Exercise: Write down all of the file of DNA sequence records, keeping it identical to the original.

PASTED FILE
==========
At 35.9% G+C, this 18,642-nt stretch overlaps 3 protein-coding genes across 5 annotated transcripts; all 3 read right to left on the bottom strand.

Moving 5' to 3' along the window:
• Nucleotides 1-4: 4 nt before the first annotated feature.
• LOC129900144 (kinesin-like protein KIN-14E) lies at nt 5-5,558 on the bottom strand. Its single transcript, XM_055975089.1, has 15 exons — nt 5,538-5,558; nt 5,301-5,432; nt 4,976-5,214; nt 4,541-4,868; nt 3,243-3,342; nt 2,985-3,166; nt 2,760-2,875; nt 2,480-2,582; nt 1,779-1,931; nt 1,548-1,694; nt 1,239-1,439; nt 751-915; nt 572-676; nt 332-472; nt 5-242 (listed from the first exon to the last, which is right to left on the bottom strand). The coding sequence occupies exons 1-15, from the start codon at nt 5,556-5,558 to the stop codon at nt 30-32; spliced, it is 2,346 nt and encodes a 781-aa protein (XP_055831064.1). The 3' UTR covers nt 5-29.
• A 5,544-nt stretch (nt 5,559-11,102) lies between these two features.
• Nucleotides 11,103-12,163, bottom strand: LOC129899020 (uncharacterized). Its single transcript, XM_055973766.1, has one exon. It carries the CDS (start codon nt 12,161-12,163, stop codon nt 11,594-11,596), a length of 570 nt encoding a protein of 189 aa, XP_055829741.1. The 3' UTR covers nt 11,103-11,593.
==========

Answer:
At 35.9% G+C, this 18,642-nt stretch overlaps 3 protein-coding genes across 5 annotated transcripts; all 3 read right to left on the bottom strand.

Moving 5' to 3' along the window:
• Nucleotides 1-4: 4 nt before the first annotated feature.
• LOC129900144 (kinesin-like protein KIN-14E) lies at nt 5-5,558 on the bottom strand. Its single transcript, XM_055975089.1, has 15 exons — nt 5,538-5,558; nt 5,301-5,432; nt 4,976-5,214; nt 4,541-4,868; nt 3,243-3,342; nt 2,985-3,166; nt 2,760-2,875; nt 2,480-2,582; nt 1,779-1,931; nt 1,548-1,694; nt 1,239-1,439; nt 751-915; nt 572-676; nt 332-472; nt 5-242 (listed from the first exon to the last, which is right to left on the bottom strand). The coding sequence occupies exons 1-15, from the start codon at nt 5,556-5,558 to the stop codon at nt 30-32; spliced, it is 2,346 nt and encodes a 781-aa protein (XP_055831064.1). The 3' UTR covers nt 5-29.
• A 5,544-nt stretch (nt 5,559-11,102) lies between these two features.
• Nucleotides 11,103-12,163, bottom strand: LOC129899020 (uncharacterized). Its single transcript, XM_055973766.1, has one exon. It carries the CDS (start codon nt 12,161-12,163, stop codon nt 11,594-11,596), a length of 570 nt encoding a protein of 189 aa, XP_055829741.1. The 3' UTR covers nt 11,103-11,593.